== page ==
Corporate groups that employ staff in a service entity will now be included in the JobKeeper scheme under a yet-to-be-announced alternate decline in turnover test.
Revealed by Treasurer Josh Frydenberg on Friday night, the government will now provide an alternate decline in turnover test for the eligibility of special purpose service entities that provide employee labour to group members and that have not met the basic test for decline in turnover.
According to Mr Frydenberg, the change will address the circumstances where business structures use a special purpose entity to employ staff rather than staff being directly employed by an operating entity.
“This alternate test will apply where an entity provides the services of its employees to one or more related entities, where those related entities carry on a business deriving revenue from unrelated third parties,” Mr Frydenberg said.
“The alternate test will be by reference to the combined GST turnovers of the related entities using the services of the employer entity.”
Mr Frydenberg’s announcement comes after the ATO determined alternative tests last Thursday for fall in turnover for classes of entities where there is not an appropriate relevant comparison period.
It is understood that the ATO is now developing further guidance on Mr Frydenberg’s announcement and will update its website “as soon as possible”.
Mr Frydenberg also announced that the “one in, all in” feature of the JobKeeper payment scheme will be made clearer in the rules.
The explanatory statement had specified that employers were not able to selectively nominate employees, with the ATO confirming that all eligible employees had to be nominated for the $1,500 per fortnight payment.
Further changes to the JobKeeper rules will allow charities, other than schools and universities, to elect to exclude government revenue from the JobKeeper turnover test.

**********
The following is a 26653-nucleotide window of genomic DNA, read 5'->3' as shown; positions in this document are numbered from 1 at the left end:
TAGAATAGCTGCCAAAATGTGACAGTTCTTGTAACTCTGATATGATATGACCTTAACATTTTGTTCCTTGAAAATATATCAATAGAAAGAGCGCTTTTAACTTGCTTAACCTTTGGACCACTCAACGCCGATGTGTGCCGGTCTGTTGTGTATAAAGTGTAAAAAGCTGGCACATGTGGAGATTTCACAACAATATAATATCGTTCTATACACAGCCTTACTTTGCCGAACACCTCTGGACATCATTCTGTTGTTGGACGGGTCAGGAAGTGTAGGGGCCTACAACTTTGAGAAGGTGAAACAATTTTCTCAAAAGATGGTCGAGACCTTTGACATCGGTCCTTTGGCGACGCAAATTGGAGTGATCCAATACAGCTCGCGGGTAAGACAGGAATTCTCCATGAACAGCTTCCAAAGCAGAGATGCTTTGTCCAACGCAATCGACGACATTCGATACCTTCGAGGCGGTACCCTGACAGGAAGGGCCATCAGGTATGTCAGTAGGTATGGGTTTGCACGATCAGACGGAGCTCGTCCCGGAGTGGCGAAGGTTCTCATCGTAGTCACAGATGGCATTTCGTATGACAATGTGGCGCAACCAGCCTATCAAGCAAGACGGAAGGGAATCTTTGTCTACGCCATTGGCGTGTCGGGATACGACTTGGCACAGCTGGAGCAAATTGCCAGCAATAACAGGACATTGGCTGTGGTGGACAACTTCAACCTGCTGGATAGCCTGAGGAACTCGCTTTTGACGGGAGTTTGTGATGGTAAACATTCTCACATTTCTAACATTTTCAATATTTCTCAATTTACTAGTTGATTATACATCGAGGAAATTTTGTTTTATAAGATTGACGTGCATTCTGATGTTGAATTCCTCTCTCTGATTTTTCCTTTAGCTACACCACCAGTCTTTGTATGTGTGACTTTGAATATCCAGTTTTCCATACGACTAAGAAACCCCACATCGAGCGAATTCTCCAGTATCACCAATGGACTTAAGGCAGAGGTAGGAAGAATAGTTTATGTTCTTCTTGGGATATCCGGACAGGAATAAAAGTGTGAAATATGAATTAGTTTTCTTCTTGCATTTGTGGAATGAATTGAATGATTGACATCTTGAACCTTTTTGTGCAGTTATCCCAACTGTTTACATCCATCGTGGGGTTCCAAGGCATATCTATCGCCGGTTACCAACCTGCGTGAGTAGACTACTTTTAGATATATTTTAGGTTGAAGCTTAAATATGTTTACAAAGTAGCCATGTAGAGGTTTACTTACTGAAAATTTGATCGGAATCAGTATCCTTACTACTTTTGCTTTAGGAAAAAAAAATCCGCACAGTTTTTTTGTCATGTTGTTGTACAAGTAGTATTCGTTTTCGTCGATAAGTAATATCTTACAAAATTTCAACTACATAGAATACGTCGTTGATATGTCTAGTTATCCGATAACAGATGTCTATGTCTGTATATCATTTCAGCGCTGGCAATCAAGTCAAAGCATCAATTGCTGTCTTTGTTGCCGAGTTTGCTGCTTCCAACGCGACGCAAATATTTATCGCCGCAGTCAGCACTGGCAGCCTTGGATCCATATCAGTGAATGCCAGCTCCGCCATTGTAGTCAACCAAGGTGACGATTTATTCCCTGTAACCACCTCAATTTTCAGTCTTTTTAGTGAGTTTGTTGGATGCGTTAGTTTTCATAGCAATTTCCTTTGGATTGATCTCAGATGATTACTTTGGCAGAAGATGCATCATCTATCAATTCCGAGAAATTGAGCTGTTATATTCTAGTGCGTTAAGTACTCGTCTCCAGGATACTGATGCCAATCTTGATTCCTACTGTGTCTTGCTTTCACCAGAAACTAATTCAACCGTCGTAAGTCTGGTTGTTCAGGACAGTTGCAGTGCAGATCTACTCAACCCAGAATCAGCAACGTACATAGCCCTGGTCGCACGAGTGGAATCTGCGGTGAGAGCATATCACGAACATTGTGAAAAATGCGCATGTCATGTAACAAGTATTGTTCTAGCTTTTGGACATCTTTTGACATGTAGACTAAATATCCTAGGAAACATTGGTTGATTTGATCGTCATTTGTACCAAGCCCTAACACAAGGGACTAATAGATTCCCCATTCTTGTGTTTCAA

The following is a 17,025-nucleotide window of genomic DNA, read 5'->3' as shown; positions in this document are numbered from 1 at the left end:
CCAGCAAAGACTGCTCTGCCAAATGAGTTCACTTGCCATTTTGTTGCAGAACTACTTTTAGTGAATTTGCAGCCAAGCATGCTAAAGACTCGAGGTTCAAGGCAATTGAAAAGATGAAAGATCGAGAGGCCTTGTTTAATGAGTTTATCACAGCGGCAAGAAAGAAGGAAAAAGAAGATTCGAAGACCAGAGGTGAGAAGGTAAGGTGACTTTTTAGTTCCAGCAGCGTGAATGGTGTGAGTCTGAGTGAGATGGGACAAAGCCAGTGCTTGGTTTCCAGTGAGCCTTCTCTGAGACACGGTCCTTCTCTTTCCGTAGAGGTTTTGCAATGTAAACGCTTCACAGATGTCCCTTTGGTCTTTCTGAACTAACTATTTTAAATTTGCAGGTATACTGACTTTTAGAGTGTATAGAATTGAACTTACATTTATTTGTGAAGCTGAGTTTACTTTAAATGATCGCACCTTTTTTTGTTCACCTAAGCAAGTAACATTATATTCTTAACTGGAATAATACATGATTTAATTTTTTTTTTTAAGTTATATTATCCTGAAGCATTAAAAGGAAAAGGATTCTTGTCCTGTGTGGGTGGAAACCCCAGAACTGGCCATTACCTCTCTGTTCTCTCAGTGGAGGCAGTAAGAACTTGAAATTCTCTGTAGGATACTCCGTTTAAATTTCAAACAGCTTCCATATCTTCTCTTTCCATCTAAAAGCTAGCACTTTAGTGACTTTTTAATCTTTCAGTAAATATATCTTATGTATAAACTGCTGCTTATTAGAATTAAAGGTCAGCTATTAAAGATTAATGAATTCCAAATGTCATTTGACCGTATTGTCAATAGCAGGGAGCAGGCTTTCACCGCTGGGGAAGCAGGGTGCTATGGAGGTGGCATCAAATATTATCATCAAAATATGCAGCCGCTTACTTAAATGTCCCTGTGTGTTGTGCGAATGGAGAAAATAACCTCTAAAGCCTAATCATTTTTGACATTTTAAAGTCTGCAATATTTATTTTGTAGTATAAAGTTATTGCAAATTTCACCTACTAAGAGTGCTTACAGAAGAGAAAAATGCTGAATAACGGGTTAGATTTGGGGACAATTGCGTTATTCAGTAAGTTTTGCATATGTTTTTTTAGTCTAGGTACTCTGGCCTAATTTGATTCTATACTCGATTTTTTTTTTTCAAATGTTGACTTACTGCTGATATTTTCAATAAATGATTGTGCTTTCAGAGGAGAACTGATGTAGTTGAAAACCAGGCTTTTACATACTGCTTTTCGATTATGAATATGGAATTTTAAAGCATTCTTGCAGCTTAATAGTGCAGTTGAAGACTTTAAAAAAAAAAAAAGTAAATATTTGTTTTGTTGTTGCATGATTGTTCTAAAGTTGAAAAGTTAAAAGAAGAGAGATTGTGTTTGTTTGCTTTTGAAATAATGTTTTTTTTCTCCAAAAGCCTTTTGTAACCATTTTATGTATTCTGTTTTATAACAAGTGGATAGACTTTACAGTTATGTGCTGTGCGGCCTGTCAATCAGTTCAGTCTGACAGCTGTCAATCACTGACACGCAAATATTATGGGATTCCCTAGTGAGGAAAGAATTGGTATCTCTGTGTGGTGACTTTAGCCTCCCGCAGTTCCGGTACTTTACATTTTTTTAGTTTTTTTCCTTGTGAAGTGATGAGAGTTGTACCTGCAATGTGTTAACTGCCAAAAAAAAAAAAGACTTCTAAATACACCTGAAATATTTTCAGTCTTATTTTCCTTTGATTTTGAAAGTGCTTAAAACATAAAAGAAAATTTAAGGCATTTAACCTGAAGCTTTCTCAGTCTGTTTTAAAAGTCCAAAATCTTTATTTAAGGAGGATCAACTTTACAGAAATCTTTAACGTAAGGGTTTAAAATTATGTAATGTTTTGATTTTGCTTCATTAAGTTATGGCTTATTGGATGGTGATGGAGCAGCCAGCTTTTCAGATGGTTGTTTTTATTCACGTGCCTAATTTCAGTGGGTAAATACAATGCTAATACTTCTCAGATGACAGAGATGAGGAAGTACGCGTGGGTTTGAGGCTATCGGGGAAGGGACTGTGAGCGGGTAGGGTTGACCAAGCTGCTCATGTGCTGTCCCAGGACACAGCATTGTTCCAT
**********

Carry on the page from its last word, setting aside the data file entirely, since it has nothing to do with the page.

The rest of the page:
Religious practitioners will also be eligible for the JobKeeper payments, in recognition that many religious practitioners are not “employees” of their religious institutions.
There will also be clarification to the rules to provide that full-time students who are 17 years old and younger, and who are not financially independent, are not eligible for the JobKeeper payment.
Enrolment time extension
Despite over 900,000 businesses having expressed interest in the JobKeeper scheme since it was announced on 30 March, just over 400,000 businesses have now enrolled in the first week of enrolments, covering 2.4 million employees.
The Commissioner of Taxation will now allow businesses to enrol for the first two JobKeeper fortnights by 31 May, an extension from 30 April.
The first two fortnights run from 30 March to 12 April, and 13 April to 26 April, with the ATO to accept the late payments of the minimum $1,500 per fortnight as long as they are paid by the end of April.
“If you enrol by 31 May, you will still be able to claim for the fortnights in April and May, provided you meet all the eligibility requirements for each of those fortnights. This includes having paid your employees by the appropriate date for each fortnight,” the ATO said.